Ideally, the target market should be one that has great growth potential. Most Investors will prefer a market with growth potential in favor of a product that endeavors to capture market share from existing suppliers.
The importance of a good Business Plan cannot be under estimated. The Business Plan will be the key selling tool for your company in the process of raising finance and often it is the first view a potential investor will get of your company.
A good Business Plan needs to be informative, clear and to the point. The plan should focus on the unique selling points of the company and highlight the key ingredients looked for by investors, namely a strong management team and a well-established marketing strategy. Every business plan should be supported by a robust financial model, which highlights the business drivers and the potential return to the investor.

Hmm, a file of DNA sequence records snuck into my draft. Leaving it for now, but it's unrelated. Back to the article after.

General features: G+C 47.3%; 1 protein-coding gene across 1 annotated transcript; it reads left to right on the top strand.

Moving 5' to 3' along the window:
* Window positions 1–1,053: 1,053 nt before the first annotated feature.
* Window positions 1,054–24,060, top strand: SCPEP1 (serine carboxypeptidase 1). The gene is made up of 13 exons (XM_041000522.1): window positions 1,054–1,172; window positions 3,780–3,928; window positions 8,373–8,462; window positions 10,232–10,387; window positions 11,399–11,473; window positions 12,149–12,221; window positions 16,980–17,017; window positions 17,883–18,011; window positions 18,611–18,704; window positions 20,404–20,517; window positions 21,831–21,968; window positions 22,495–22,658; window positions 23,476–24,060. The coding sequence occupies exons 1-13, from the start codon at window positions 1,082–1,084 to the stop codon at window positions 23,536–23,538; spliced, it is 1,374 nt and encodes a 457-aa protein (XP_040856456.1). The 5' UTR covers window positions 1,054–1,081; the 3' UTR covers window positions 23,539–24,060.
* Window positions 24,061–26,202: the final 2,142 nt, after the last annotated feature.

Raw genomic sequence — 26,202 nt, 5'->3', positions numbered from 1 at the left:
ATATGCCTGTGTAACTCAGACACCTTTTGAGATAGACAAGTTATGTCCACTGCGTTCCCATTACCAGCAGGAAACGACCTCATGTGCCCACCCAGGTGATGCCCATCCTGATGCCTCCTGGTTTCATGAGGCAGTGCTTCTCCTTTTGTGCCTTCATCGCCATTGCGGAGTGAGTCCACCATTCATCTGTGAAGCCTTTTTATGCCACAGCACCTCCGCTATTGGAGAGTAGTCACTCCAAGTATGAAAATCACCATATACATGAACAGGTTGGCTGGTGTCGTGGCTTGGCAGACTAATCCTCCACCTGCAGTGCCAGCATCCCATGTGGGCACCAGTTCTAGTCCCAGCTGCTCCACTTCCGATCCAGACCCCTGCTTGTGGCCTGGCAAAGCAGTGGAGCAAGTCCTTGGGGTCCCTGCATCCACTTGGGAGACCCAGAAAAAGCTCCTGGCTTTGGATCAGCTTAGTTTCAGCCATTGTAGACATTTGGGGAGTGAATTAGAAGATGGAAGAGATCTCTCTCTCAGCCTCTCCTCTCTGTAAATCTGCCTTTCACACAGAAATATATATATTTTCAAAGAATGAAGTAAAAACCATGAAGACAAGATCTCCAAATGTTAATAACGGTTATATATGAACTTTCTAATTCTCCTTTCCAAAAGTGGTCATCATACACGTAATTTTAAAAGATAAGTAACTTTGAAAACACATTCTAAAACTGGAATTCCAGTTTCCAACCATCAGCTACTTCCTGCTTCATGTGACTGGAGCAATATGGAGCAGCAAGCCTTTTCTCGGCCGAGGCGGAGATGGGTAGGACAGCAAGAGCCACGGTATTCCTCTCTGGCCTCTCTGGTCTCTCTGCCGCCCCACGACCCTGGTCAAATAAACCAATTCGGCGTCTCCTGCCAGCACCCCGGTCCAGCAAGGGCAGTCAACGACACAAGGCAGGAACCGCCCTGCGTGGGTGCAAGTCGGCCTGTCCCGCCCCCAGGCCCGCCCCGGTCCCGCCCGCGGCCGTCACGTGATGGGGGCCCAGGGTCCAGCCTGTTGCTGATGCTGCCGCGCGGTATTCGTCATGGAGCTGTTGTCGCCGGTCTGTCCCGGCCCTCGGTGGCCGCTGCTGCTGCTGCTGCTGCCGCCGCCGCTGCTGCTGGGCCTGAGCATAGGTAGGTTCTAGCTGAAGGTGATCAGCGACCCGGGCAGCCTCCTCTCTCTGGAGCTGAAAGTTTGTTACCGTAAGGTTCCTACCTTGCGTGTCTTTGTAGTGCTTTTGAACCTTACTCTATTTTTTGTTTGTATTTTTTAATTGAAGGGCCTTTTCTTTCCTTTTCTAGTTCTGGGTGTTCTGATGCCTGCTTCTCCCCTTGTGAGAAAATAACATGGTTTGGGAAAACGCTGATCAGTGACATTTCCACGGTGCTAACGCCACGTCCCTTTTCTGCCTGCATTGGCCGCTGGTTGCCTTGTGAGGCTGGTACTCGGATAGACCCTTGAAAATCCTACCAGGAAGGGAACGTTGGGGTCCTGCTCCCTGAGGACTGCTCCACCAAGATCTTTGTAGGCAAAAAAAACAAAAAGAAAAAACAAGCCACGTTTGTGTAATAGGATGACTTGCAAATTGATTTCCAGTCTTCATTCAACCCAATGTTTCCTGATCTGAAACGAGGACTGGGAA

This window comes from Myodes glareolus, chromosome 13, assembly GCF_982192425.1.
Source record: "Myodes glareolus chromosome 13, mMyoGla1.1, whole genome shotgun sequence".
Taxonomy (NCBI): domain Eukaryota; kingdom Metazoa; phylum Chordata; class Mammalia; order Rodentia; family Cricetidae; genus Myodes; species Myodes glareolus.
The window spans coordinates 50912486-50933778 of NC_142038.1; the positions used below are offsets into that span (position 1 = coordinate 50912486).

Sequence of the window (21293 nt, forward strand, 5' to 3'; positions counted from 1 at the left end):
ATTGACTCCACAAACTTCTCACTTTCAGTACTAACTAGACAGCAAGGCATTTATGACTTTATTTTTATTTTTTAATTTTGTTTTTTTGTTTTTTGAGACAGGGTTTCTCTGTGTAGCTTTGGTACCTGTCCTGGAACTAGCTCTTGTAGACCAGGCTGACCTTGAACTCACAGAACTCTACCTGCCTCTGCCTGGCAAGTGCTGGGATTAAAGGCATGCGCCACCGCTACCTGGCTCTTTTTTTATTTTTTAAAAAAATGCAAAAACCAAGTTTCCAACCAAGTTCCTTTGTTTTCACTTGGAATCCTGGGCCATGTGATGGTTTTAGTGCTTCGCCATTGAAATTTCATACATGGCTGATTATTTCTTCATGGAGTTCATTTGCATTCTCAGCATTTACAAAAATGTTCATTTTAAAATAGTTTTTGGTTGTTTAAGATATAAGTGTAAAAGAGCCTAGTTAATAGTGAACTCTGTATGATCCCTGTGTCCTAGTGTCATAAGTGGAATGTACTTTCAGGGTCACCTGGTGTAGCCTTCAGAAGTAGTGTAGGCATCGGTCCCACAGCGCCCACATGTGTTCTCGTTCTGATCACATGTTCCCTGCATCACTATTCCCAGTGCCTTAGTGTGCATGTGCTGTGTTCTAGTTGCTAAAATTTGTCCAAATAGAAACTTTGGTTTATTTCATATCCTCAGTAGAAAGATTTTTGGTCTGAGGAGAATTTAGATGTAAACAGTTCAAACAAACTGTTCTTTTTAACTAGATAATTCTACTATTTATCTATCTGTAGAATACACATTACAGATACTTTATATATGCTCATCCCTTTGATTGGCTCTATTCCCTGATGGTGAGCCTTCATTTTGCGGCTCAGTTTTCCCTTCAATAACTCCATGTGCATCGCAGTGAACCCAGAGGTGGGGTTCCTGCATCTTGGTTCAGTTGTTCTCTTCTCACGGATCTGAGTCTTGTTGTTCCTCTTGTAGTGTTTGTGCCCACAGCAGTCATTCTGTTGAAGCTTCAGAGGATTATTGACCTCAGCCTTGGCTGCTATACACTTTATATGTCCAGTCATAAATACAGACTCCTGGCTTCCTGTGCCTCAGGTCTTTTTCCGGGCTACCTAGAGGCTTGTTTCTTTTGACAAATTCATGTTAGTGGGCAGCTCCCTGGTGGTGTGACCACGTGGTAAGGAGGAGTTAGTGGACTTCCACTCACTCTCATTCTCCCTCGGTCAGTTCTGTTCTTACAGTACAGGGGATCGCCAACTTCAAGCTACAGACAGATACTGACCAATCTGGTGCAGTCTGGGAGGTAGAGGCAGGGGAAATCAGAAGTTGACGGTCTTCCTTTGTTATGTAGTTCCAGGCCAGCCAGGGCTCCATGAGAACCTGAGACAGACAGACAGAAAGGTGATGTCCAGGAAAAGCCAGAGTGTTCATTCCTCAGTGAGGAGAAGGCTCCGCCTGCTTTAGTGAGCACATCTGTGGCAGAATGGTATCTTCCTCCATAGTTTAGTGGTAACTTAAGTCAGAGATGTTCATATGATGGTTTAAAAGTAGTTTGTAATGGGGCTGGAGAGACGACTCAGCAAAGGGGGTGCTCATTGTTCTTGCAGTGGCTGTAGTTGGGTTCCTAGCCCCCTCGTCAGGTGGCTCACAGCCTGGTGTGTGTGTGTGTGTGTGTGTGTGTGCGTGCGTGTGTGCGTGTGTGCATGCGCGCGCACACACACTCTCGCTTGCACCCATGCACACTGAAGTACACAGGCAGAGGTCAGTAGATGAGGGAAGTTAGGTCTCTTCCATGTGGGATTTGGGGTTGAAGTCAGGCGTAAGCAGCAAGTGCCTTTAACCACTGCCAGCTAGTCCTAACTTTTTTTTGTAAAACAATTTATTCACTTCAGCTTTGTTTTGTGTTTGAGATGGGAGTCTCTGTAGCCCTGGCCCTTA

The competition between companies for investment funds in the present environment is fierce due to the high supply of quality investment opportunities. Hence the company that gathers together the key weaponry is well prepared for the battles of raising finance. Just remember that winning or losing any one battle does not necessary mean the end of the war!
Frank Coombes – Coombes Corporate Finance 021 4943944
Frank Coombes is a qualified Chartered Accountant with vast experience in Corporate Finance in Ireland and the UK, obtained in both industry and practice. In 2000, Frank moved his family to Cork to join Deloitte. In 2006, Frank set up his own corporate finance practice, Coombes Corporate Finance to offer his clients 20 years of expertise and experience.